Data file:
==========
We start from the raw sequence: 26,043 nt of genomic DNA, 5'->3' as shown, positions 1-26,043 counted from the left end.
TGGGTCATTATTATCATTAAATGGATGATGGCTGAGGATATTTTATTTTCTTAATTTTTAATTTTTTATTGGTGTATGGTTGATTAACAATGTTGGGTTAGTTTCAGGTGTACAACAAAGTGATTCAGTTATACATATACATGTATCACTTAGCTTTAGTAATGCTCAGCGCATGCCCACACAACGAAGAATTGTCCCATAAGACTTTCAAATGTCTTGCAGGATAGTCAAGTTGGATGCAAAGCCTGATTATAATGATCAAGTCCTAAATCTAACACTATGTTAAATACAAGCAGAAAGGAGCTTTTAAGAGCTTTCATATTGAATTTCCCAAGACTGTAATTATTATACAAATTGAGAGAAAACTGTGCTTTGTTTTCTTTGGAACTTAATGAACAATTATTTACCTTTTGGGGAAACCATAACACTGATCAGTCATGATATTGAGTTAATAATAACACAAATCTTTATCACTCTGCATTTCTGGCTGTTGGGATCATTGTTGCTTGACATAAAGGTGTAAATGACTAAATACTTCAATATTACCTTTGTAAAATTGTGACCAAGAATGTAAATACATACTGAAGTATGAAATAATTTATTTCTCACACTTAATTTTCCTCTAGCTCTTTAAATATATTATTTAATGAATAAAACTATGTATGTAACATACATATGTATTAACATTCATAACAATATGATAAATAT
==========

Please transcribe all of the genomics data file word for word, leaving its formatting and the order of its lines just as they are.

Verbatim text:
We start from the raw sequence: 26,043 nt of genomic DNA, 5'->3' as shown, positions 1-26,043 counted from the left end.
TGGGTCATTATTATCATTAAATGGATGATGGCTGAGGATATTTTATTTTCTTAATTTTTAATTTTTTATTGGTGTATGGTTGATTAACAATGTTGGGTTAGTTTCAGGTGTACAACAAAGTGATTCAGTTATACATATACATGTATCACTTAGCTTTAGTAATGCTCAGCGCATGCCCACACAACGAAGAATTGTCCCATAAGACTTTCAAATGTCTTGCAGGATAGTCAAGTTGGATGCAAAGCCTGATTATAATGATCAAGTCCTAAATCTAACACTATGTTAAATACAAGCAGAAAGGAGCTTTTAAGAGCTTTCATATTGAATTTCCCAAGACTGTAATTATTATACAAATTGAGAGAAAACTGTGCTTTGTTTTCTTTGGAACTTAATGAACAATTATTTACCTTTTGGGGAAACCATAACACTGATCAGTCATGATATTGAGTTAATAATAACACAAATCTTTATCACTCTGCATTTCTGGCTGTTGGGATCATTGTTGCTTGACATAAAGGTGTAAATGACTAAATACTTCAATATTACCTTTGTAAAATTGTGACCAAGAATGTAAATACATACTGAAGTATGAAATAATTTATTTCTCACACTTAATTTTCCTCTAGCTCTTTAAATATATTATTTAATGAATAAAACTATGTATGTAACATACATATGTATTAACATTCATAACAATATGATAAATAT